Alex Bostic featured in ‘Artist Spotlight’

May 22nd, 2018 Comments Off on Alex Bostic featured in ‘Artist Spotlight’

“Dupree” by Alexander Bostic

By Dianne Poston Owens | SCNOW Morning News

LAKE CITY, S.C. – Though Alex Bostic left Bennettsville with his family when he was 4, and his time in the northeast became essential to his becoming the artist he is today, he still has cousins, namely Diane and Caroline, to whom he gives a shoutout in his hometown.

Now an art professor at Mississippi State University and living in Starkville, Mississippi, Bostic, who entered an oil painting of his son “Dupree” in this year’s ArtFields competition, credits his time spent in the Pratt Institute art school and his seventh-grade art teacher, Ellen Kuenzel, with helping him achieve his fine artist status.

In Brooklyn Heights, Bostic said, Kuenzel would give me him lessons and talk to him about art.

“I grew up in Brooklyn, and my art teacher, Ellen, mentored me. … To this day I talk to her at least twice a week,” Botic said. “All through my career from seventh grade until now, we have talked. I had lessons on Saturdays, and on Sundays she took me to galleries. … I understood art way better than a seventh-grader should.

“I think that’s why I teach.”

Pratt’s programs are ranked among the best in the nation, with its faculty and alumni among the most renowned artists, designers and scholars in their fields.

Bostic is an illustrator and fine artist. In additional to being on the Mississippi State faculty, he has worked at the Kansas City Art Institute, Woodburry University, Pratt Institute and Virginia Commonwealth University.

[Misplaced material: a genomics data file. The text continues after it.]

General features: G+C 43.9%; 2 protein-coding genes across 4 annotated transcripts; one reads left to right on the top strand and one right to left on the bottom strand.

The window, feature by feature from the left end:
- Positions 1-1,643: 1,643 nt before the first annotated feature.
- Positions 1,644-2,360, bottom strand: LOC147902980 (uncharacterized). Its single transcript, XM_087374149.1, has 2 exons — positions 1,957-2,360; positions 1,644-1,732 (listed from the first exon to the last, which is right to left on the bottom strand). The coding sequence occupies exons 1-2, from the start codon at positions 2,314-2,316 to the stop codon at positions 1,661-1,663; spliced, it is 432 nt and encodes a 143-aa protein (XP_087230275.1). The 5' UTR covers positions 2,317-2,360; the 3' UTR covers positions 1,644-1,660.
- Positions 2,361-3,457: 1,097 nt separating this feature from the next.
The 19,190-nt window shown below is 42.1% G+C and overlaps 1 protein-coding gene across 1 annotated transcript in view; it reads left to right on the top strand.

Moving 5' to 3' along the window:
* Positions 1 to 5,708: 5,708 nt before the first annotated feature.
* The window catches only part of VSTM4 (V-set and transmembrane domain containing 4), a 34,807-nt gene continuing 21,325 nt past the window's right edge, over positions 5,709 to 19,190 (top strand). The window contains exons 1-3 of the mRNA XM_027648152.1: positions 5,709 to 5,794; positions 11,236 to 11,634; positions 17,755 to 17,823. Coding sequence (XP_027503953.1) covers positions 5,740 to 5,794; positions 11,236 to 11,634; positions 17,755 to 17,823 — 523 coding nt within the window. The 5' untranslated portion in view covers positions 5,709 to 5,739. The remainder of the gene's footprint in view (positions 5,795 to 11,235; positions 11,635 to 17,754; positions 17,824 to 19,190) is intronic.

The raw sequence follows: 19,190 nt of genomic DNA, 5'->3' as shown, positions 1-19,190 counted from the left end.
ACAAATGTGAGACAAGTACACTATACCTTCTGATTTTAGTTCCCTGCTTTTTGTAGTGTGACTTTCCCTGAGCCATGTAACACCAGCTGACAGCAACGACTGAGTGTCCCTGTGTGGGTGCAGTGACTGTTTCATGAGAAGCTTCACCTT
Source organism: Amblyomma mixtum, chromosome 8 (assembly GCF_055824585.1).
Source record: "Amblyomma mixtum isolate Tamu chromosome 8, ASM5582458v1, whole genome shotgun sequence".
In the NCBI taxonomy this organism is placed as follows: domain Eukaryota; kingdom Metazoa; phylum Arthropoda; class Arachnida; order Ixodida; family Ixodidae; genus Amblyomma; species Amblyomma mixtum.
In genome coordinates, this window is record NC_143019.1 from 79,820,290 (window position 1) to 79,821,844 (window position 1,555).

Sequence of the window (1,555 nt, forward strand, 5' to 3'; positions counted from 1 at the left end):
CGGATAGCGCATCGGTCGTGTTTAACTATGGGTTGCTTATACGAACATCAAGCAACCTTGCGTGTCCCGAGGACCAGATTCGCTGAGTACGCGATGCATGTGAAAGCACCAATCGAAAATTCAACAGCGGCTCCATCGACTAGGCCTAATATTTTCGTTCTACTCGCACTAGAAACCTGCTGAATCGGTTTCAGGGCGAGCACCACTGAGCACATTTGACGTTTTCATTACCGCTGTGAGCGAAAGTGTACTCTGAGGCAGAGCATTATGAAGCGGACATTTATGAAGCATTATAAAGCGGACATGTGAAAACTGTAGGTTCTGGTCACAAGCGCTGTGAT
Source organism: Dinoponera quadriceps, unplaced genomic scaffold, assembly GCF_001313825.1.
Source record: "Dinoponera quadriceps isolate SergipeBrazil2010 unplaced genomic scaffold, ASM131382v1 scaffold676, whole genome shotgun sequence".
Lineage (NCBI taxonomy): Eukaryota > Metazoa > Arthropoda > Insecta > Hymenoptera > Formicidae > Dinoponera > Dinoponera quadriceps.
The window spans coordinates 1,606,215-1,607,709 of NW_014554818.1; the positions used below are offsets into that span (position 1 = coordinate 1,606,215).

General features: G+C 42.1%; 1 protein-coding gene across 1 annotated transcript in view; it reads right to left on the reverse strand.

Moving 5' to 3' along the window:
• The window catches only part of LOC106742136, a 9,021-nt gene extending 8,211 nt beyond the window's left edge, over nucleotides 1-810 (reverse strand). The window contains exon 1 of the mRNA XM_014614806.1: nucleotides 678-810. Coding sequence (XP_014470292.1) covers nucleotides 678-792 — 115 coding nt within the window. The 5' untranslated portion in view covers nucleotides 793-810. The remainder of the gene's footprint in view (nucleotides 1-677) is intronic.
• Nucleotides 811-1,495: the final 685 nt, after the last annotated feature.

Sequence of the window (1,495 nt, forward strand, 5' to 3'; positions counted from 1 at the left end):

After getting his bachelor of fine arts from Pratt, he earned his master of arts degree from Syracuse University and became a studio artist, working in Kansas City, Missouri; Los Angeles; and New York City.

In 2015, Bostic made it to the second round of the ArtFields’ Portrait Artist Competition.

His brother accompanied him on his trip, and the two agreed that Lake City, and ArtFields, was a venue and competition worth revisiting.

“I visited all the works on display and was interested in entering,” Bostic says. “There was outstanding work, and I wanted to be a part of it. When the opportunity came [to enter his work], I took it.”

Bostic said he had just finished the piece “Dupree” and believes it is a good representation of the work he does, and it offers a positive look at a good kid. The painting has been in a show in Chicago and elsewhere.

Bostic said his son, Dupree, is excited that the painting has had its own life.

“He’s in New York City right now, living there,” Bostic said, adding that the painting was done while he helped his son move to the city for a new job. He particularly likes the “determined kind of look on his face.”